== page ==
Circadian timing with REV-ERB and PERIOD

The circadian proteins Bmal and casein kinase (CK) enhance and degrade Period (PER), respectively, by completely different mechanisms.  Both are necessary, but at different times of day… #context

Gross oversimplification: the Bmal party is kicked off in the morning by LIGHT, and acts to increase PER by night (among many, many other things).  As the day progresses, REV-ERB the Repressor slowly shuts down Bmal, so that peak PER occurs in the evening and doesn’t carry over until the next morning.  GSK3b activates REV-ERB the Repressor.  Lithium puts the system in fast forward, leading to phase advance* and ZZZ’s when timed right, at night… I think

 

Lithium GSK3b image

 

 

CK activation leads to PER degradation.  AMPk activates CK, and metformin activates AMPk.  Net effect of metformin is reduced PER. Phase advance when timed right, in the morning… I think

 

Casein kinase

 

A long night of fasting and sleeping in the dark has a similar effect on CK in the morning.  Light exposure is optimal now, which signals via PAC1 receptors and cAMP to entrain the SCN.  Eating is also optimal now (in part because melatonin has “sensitized” the system), which co-entrains the SCN with the food-entrainable oscillators.  Lithium, fasting, and darkness in the morning has the opposite effect.

 




 

At night, skeletal muscle is more insulin resistant and adipose is more insulin sensitive than in morning… more reasons to skew energy intake toward earlier in the day, in time with LIGHT.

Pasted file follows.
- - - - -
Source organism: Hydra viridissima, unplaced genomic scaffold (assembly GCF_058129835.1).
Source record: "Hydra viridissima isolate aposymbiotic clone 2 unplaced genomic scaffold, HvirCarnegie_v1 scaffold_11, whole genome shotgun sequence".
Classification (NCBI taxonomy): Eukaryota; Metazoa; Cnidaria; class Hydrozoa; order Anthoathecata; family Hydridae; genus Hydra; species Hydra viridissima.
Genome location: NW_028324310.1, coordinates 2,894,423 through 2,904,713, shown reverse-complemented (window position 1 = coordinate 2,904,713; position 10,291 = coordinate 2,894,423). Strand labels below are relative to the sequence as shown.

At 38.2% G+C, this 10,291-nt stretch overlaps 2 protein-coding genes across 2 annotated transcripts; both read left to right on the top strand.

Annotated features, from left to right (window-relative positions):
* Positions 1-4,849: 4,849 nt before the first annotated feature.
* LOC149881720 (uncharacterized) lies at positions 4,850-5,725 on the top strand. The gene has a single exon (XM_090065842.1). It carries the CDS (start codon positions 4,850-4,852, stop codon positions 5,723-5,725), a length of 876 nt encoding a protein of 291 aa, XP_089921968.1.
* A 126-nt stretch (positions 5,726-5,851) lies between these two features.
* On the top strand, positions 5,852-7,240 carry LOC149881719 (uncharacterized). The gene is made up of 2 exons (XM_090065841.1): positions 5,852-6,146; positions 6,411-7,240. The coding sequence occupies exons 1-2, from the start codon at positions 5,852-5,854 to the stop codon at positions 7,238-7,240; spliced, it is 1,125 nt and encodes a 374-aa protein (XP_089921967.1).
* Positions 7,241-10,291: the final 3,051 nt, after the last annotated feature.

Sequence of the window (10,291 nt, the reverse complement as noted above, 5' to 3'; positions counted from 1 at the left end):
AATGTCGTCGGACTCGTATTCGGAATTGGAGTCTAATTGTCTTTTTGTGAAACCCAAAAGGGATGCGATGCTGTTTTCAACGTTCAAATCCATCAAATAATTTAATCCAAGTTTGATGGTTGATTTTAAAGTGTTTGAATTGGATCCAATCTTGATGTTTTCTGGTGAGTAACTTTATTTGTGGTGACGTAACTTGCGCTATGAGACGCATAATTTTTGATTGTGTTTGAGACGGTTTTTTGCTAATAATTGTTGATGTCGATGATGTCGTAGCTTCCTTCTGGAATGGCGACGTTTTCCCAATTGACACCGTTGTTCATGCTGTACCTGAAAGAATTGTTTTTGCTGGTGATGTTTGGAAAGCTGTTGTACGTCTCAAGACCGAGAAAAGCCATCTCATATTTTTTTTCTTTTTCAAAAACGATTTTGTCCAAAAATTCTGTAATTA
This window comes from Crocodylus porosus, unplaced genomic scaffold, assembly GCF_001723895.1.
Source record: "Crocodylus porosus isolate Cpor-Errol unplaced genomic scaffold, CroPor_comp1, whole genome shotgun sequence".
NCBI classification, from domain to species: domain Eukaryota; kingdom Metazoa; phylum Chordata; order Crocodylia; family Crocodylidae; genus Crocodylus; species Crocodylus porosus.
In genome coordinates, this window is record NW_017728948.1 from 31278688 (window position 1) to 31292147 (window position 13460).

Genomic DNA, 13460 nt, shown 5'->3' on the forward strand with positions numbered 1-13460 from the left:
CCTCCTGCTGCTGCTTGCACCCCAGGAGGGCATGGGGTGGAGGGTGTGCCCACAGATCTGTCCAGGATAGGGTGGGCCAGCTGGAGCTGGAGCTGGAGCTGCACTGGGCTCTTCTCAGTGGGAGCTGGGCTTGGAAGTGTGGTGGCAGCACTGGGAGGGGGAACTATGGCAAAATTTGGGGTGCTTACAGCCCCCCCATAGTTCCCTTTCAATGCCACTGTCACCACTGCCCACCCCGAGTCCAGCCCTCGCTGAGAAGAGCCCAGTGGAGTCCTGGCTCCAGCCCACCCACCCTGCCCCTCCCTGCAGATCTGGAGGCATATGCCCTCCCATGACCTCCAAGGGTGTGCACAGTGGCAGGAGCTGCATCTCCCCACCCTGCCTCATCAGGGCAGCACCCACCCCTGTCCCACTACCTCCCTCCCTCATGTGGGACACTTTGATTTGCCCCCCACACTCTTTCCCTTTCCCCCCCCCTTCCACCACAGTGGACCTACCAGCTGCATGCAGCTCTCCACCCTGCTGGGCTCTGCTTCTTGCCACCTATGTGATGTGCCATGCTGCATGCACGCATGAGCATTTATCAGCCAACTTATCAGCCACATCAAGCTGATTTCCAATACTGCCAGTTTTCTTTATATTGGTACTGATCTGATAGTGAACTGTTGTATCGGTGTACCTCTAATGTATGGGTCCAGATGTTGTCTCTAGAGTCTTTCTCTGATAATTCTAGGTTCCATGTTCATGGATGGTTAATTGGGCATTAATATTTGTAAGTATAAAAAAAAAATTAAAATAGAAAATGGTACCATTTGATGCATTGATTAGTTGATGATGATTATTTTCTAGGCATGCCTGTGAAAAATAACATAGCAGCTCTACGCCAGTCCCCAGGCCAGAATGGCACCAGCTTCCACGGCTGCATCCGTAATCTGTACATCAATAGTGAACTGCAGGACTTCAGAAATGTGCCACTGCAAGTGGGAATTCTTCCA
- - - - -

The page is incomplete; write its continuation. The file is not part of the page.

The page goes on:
Further, “late chronotype” (aka night owl), artificial light at night, and skipping breakfast all have net effects on circadian biology which manifest as increased risk for mood disorders, poor cognitive performance, diabetes, and cancer.  These are the some of the reasons why nitric oxide activation of ryanodine receptors and subsequent ERK signaling in SCN at night = no bueno.

Timing is important.  “Phase delay” is much more nefarious than crappy sleep.

 

calories proper

 

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*correction: Jane Plain pointed out that lithium causes phase delay, not advance.  This is true: by lengthening the circadian period, lithium induces phase delay, but I think this may be influenced by dose-timing.  For example, lithium dosed in the morning has mixed effects on sleep, possibly because it’s targeting something other than GSK3 which isn’t expressed until the evening.  So if dosed in the evening, lithium might hit GSK3 and have an opposite effect, causing sleepiness and phase advance.  Maybe.

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